Are You Prepared for a Minimum Wage Increase?

New administration usually means new national policies and changes that may impact businesses in the United States. One topic that has been making recent headlines is President Biden’s push for a higher minimum wage. The increase is a component of Biden’s American Rescue Plan, with the proposed amount set at $15 per hour, which is more than double the current federal minimum wage of $7.25 per hour. Though the bill’s provisions would cover most low-wage workers, it would not cover the self-employed and certain seasonal workers. In a Feb. 11 news conference, House Speaker Nancy Pelosi stated that this increase would mean twenty-seven million workers would be getting a raise.

Of course, states and cities can opt to set minimum wage limits in their jurisdictions, as long as they are at or above the federal minimum. As of January 1st, 2021, twenty-nine states, plus Washington, D.C., Guam, and the U.S. Virgin Islands have minimum wage rates which are higher than the federal rate. Washington state leads the way with a statewide minimum wage of $13.69 per hour, and as high as $16.69 in Seattle. Washington, D.C. has a minimum rate of $15. Employers in these states my find the increases easier to deal with, or the states may already have plans in place to increase wages to $15 or higher.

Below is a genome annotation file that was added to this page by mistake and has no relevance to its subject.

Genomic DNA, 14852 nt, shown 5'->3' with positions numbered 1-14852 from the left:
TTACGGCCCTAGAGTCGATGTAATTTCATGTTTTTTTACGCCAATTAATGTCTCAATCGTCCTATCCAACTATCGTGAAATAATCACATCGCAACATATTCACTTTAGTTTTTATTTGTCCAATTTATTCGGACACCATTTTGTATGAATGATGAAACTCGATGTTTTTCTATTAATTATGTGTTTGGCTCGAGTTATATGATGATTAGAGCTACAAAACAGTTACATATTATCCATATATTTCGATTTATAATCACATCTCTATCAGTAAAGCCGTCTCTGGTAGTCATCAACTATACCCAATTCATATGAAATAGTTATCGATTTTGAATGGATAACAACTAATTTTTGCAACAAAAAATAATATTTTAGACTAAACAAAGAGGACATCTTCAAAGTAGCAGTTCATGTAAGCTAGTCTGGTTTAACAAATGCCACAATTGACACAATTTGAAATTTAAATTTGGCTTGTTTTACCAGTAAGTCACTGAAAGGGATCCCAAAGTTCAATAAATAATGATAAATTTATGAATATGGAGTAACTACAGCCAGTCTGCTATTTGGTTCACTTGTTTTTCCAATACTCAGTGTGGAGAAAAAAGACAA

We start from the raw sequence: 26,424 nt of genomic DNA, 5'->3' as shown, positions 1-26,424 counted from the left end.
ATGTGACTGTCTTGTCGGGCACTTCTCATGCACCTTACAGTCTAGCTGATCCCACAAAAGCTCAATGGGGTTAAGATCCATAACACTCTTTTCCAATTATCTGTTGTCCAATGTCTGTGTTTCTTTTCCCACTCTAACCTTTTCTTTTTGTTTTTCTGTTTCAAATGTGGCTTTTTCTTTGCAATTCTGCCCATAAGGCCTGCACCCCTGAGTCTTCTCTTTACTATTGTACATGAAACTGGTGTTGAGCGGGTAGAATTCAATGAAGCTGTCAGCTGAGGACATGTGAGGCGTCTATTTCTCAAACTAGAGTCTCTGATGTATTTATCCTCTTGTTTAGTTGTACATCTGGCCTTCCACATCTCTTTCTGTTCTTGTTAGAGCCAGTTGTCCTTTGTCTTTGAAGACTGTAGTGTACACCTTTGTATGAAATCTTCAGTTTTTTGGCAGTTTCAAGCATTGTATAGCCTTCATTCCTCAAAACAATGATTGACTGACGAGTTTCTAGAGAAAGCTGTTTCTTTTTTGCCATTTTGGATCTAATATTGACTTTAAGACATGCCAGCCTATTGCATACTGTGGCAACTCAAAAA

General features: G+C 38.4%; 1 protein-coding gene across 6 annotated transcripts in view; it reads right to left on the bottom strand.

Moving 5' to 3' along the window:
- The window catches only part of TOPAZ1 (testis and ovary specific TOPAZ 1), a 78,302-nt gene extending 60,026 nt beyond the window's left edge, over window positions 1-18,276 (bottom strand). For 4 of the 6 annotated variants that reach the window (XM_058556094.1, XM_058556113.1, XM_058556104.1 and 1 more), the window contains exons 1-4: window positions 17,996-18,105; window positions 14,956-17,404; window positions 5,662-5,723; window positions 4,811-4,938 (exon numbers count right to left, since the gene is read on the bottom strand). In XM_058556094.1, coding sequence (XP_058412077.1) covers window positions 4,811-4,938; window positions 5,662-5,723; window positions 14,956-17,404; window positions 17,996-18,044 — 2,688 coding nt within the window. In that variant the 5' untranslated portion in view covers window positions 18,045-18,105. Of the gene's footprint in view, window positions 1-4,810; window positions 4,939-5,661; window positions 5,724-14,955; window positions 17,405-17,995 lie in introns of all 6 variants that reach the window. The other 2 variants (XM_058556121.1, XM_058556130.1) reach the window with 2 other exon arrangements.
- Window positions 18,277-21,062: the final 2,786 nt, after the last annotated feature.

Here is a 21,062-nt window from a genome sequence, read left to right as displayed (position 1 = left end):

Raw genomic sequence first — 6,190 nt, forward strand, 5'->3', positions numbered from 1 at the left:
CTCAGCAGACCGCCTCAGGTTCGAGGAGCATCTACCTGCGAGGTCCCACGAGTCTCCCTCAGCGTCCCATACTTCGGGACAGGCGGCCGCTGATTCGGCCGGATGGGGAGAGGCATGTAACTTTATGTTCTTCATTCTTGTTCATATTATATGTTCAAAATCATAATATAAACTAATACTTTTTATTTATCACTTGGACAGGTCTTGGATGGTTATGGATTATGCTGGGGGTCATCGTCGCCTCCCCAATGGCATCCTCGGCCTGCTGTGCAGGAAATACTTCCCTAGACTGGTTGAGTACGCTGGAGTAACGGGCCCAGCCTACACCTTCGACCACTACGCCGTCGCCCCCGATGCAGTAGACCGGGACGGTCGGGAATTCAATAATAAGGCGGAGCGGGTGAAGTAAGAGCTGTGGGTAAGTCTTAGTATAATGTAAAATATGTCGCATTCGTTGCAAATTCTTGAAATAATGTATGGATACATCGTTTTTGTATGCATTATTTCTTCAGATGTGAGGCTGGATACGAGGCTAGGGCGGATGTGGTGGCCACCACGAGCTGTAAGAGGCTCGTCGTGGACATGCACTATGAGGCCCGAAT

For others, instituting such a drastic increase could be catastrophic, especially for many businesses that are operating on already thin margins. To mitigate this issue, the proposed plan is a tiered approach with gradual increases each year to reach $15 per hour by 2025. This gradual increase would help employers keep up with the increases and plan accordingly. Although in theory, the plan is a benefit to low-income workers, this could lead to potential job losses (the Congressional Budget Office estimates the reduction in employment to be as high as 1.4 million workers) and higher prices for goods and services. On the flip side, the CBO also mentions that a $15 minimum wage would reduce the number of people in poverty by 900,000.

President Biden says, “No one in America should work 40 hours a week making below the poverty line. Fifteen dollars gets people above the poverty line. We have so many millions of people working 40 hours a week — working — and some with two jobs, and they’re still below the poverty line.”


While a $15 minimum wage may not be something that becomes instituted overnight, the current minimum wage of $7.25 has remained unchanged since 2009, and the new administration will likely continue to push for higher minimum wages at a national level, and state or federally mandated wage increases might also come with complicated rules that can be difficult for business owners to decipher. Organizations might find it helpful to be proactive by assessing their minimum wage levels and the effects an increase would have, and how to deal with issues such as compression. Not being adequately prepared can prove disastrous and have negative impacts on the business.

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